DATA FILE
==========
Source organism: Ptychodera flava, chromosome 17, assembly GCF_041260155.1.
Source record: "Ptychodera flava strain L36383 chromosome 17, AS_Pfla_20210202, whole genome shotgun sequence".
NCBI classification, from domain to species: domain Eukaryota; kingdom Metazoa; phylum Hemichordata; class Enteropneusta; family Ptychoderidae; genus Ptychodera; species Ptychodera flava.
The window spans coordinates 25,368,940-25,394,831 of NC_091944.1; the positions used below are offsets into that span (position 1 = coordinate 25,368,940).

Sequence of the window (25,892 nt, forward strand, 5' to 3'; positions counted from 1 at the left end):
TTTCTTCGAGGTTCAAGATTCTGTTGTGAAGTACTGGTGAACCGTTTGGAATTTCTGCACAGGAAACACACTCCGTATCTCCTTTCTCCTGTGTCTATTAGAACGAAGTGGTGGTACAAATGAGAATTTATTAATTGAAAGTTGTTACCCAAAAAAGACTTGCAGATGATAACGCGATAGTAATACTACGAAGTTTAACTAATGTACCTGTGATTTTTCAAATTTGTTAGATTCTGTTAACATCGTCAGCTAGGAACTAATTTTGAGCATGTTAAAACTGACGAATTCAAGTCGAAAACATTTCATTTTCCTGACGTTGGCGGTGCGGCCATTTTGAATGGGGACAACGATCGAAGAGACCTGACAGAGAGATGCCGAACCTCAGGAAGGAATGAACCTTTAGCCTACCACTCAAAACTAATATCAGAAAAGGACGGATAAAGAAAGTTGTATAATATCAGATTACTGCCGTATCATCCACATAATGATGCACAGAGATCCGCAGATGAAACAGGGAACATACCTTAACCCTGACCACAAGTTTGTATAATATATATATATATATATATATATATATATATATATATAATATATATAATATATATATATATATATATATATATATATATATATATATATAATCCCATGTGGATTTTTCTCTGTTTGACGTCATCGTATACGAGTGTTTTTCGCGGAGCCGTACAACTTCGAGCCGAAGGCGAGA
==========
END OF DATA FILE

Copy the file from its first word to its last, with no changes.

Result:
Source organism: Ptychodera flava, chromosome 17, assembly GCF_041260155.1.
Source record: "Ptychodera flava strain L36383 chromosome 17, AS_Pfla_20210202, whole genome shotgun sequence".
NCBI classification, from domain to species: domain Eukaryota; kingdom Metazoa; phylum Hemichordata; class Enteropneusta; family Ptychoderidae; genus Ptychodera; species Ptychodera flava.
The window spans coordinates 25,368,940-25,394,831 of NC_091944.1; the positions used below are offsets into that span (position 1 = coordinate 25,368,940).

Sequence of the window (25,892 nt, forward strand, 5' to 3'; positions counted from 1 at the left end):
TTTCTTCGAGGTTCAAGATTCTGTTGTGAAGTACTGGTGAACCGTTTGGAATTTCTGCACAGGAAACACACTCCGTATCTCCTTTCTCCTGTGTCTATTAGAACGAAGTGGTGGTACAAATGAGAATTTATTAATTGAAAGTTGTTACCCAAAAAAGACTTGCAGATGATAACGCGATAGTAATACTACGAAGTTTAACTAATGTACCTGTGATTTTTCAAATTTGTTAGATTCTGTTAACATCGTCAGCTAGGAACTAATTTTGAGCATGTTAAAACTGACGAATTCAAGTCGAAAACATTTCATTTTCCTGACGTTGGCGGTGCGGCCATTTTGAATGGGGACAACGATCGAAGAGACCTGACAGAGAGATGCCGAACCTCAGGAAGGAATGAACCTTTAGCCTACCACTCAAAACTAATATCAGAAAAGGACGGATAAAGAAAGTTGTATAATATCAGATTACTGCCGTATCATCCACATAATGATGCACAGAGATCCGCAGATGAAACAGGGAACATACCTTAACCCTGACCACAAGTTTGTATAATATATATATATATATATATATATATATATATATATATAATATATATAATATATATATATATATATATATATATATATATATATATATATAATCCCATGTGGATTTTTCTCTGTTTGACGTCATCGTATACGAGTGTTTTTCGCGGAGCCGTACAACTTCGAGCCGAAGGCGAGA